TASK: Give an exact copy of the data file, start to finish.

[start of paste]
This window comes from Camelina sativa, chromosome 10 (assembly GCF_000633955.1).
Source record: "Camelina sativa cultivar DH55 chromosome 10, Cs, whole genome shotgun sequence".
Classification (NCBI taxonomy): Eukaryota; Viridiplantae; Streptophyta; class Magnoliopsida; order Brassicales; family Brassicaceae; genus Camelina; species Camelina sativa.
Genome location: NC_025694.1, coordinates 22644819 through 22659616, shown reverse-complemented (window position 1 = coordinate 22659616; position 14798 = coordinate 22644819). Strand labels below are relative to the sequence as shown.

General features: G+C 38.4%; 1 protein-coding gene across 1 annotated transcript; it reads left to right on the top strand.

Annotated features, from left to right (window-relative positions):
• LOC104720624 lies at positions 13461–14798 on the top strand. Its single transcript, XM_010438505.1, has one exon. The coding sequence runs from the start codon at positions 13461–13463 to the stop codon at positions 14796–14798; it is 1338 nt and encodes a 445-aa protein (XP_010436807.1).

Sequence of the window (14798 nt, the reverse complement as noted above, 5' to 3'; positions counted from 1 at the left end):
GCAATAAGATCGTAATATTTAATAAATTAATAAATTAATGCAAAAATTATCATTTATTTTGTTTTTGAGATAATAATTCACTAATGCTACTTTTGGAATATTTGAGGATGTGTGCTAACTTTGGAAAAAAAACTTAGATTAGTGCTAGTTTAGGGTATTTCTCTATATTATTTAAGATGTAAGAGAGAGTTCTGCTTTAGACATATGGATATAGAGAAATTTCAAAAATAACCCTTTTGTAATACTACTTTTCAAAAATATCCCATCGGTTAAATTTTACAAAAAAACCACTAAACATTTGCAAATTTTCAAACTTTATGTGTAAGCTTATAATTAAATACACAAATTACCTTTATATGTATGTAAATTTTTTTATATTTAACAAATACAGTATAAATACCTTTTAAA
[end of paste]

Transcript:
This window comes from Camelina sativa, chromosome 10 (assembly GCF_000633955.1).
Source record: "Camelina sativa cultivar DH55 chromosome 10, Cs, whole genome shotgun sequence".
Classification (NCBI taxonomy): Eukaryota; Viridiplantae; Streptophyta; class Magnoliopsida; order Brassicales; family Brassicaceae; genus Camelina; species Camelina sativa.
Genome location: NC_025694.1, coordinates 22644819 through 22659616, shown reverse-complemented (window position 1 = coordinate 22659616; position 14798 = coordinate 22644819). Strand labels below are relative to the sequence as shown.

General features: G+C 38.4%; 1 protein-coding gene across 1 annotated transcript; it reads left to right on the top strand.

Annotated features, from left to right (window-relative positions):
• LOC104720624 lies at positions 13461–14798 on the top strand. Its single transcript, XM_010438505.1, has one exon. The coding sequence runs from the start codon at positions 13461–13463 to the stop codon at positions 14796–14798; it is 1338 nt and encodes a 445-aa protein (XP_010436807.1).

Sequence of the window (14798 nt, the reverse complement as noted above, 5' to 3'; positions counted from 1 at the left end):
GCAATAAGATCGTAATATTTAATAAATTAATAAATTAATGCAAAAATTATCATTTATTTTGTTTTTGAGATAATAATTCACTAATGCTACTTTTGGAATATTTGAGGATGTGTGCTAACTTTGGAAAAAAAACTTAGATTAGTGCTAGTTTAGGGTATTTCTCTATATTATTTAAGATGTAAGAGAGAGTTCTGCTTTAGACATATGGATATAGAGAAATTTCAAAAATAACCCTTTTGTAATACTACTTTTCAAAAATATCCCATCGGTTAAATTTTACAAAAAAACCACTAAACATTTGCAAATTTTCAAACTTTATGTGTAAGCTTATAATTAAATACACAAATTACCTTTATATGTATGTAAATTTTTTTATATTTAACAAATACAGTATAAATACCTTTTAAA